Storms and Floods

Tropical Storms – Roundup of Tropical Storms:

No current tropical storms.

NewsBytes:

Texas, USA – Eight people have died in a tornado that hit Garland, Texas, raising the death toll to 26 in a week of storms in several US states. Five people in cars were blown off a motorway in Garland, near Dallas. Another three bodies were found in nearby towns. Two people were found dead at a petrol station in Copeville, and a third was killed in Blue Ridge.

Britain – Heavy rain has caused flooding in northern England, leading to evacuations of thousands in Lancashire and Yorkshire. At least 2,200 homes have been evacuated in York, with six severe flood warnings in the area. The Met Office has issued hundreds of flood alerts and warnings – more than 30 of them severe. The River Irwell and River Roch have both overflowed, causing flooding in Salford, Manchester city centre and Rochdale. Houses have been evacuated in Mytholmroyd, West Yorkshire, and in Ribchester and Whalley, Lancashire.

 

Uk flood map

 

South America – Update – The widespread floods have forced nearly 140,000 people from their homes in Paraguay, Argentina, Uruguay and Brazil following days of torrential rains that drenched a region where the countries border each other. Paraguay is the hardest hit with at least 100,000 evacuating according to the National Emergency Department. Argentina’s state-run news agency Telam reports that 20,000 people suffered the same fate in that nation, while Uruguay’s National Emergency System says some 9,000 were displaced by rivers that overflowed their banks. The civil defense department in the southern Brazilian state of Rio Grande do Sul says at least 7,000 people had to leave their homes.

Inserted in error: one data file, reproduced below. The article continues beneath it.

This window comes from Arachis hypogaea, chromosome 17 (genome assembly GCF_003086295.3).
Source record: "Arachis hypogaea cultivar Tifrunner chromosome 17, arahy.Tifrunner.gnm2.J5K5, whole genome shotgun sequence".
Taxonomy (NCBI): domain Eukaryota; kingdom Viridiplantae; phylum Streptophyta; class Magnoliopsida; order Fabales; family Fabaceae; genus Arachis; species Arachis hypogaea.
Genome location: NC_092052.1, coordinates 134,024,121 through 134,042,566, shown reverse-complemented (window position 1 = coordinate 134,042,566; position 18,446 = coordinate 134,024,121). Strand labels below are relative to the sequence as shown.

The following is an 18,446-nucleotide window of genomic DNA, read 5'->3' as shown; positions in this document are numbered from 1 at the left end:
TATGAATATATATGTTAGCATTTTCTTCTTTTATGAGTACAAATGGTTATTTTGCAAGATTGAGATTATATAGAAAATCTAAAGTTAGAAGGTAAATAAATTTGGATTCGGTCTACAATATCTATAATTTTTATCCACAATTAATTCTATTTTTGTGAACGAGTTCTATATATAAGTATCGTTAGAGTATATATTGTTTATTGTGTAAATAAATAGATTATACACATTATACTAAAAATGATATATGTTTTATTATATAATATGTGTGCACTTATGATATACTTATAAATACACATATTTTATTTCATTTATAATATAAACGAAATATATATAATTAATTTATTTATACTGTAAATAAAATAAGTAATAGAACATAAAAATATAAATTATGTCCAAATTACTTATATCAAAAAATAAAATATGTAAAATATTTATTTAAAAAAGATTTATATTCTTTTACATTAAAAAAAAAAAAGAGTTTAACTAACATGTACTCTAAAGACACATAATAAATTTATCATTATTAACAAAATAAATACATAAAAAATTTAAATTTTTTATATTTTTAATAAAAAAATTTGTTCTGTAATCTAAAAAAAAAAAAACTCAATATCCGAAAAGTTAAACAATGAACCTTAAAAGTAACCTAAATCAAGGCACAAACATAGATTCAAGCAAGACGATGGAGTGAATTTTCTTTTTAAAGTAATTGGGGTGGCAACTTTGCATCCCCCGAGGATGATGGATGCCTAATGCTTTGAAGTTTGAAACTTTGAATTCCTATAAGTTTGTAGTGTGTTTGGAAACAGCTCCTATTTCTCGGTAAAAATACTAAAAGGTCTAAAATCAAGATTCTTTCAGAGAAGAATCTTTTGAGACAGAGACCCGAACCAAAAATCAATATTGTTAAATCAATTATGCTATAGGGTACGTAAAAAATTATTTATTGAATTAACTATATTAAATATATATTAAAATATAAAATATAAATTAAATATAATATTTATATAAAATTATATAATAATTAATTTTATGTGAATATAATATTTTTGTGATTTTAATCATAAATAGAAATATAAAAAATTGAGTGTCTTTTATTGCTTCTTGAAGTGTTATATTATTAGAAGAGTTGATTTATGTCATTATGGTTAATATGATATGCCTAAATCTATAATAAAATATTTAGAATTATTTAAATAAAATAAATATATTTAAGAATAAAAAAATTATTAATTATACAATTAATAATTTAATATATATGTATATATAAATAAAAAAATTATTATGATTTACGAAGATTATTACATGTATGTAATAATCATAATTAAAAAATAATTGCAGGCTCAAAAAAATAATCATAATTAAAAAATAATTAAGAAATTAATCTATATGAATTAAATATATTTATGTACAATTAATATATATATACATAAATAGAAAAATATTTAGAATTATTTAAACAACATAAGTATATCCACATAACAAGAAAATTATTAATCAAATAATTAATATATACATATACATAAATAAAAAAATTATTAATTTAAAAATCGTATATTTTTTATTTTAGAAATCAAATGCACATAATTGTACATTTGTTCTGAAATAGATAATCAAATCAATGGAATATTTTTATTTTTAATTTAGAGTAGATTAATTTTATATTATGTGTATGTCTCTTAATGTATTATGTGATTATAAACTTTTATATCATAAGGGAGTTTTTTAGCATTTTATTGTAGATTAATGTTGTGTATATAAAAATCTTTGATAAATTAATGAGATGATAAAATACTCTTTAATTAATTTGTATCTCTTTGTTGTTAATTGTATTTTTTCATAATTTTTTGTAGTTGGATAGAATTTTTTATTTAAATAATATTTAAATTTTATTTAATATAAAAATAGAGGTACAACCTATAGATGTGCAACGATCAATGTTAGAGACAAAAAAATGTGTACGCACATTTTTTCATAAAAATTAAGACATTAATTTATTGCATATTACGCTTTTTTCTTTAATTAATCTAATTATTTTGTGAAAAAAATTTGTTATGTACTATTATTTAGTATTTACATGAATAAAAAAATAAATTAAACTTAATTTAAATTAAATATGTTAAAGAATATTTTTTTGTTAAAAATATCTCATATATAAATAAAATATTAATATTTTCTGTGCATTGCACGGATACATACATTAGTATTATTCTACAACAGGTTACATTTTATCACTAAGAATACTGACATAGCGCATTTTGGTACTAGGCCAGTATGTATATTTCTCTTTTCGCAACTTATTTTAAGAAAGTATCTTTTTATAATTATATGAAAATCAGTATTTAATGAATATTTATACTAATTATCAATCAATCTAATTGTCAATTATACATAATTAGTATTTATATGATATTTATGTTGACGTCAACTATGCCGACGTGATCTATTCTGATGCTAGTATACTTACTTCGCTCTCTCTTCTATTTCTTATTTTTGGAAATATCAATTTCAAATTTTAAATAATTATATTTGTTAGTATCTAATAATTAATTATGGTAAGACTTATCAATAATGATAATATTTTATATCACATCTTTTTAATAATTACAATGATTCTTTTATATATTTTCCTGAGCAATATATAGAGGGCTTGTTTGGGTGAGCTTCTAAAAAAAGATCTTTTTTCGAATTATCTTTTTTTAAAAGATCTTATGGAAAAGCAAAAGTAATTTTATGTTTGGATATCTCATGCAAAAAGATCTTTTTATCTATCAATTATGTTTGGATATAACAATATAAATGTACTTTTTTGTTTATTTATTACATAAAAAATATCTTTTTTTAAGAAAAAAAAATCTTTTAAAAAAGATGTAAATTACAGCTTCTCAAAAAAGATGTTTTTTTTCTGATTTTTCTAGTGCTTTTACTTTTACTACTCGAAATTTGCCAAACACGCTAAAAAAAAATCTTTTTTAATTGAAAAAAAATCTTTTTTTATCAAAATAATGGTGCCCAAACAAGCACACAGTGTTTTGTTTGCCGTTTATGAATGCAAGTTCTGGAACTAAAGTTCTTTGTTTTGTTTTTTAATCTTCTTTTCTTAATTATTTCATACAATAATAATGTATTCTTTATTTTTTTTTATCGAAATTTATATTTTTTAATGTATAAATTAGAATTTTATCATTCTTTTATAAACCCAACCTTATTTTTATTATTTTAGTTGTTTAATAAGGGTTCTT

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Disease

Chikungunya Disease in South America

While some countries in the Caribbeans have seen their chikungunya situation get under control, in fact Dominica declared their outbreak over earlier this week, some areas of South America are reporting an increase in cases of the mosquito borne viral disease.

During the past week, Colombia saw an increase of 7,848 cases bringing the country’s total to more than 185,000 suspected and confirmed cases, according to the Pan American Health Organization (PAHO), by far the most on the continent. Colombia has also reported three chikungunya related fatalities.

Other South American countries seeing an increase in confirmed chikungunya cases include Bolivia (+45), Ecuador (+147) and Paraguay (+130).

In addition, Mexico also reported an increase in confirmed chikungunya cases during the past week, rising by 114 cases to 355.

In the United States in 2015, as of February 24, a total of 43 chikungunya virus disease cases have been reported to CDC ArboNET from 8 U.S. states so far this year.

Global Warming

Global warming endangers South American water supply

Chile and Argentina may face critical water storage issues due to rain-bearing westerly winds over South America’s Patagonian Ice-Field to moving south as a result of global warming.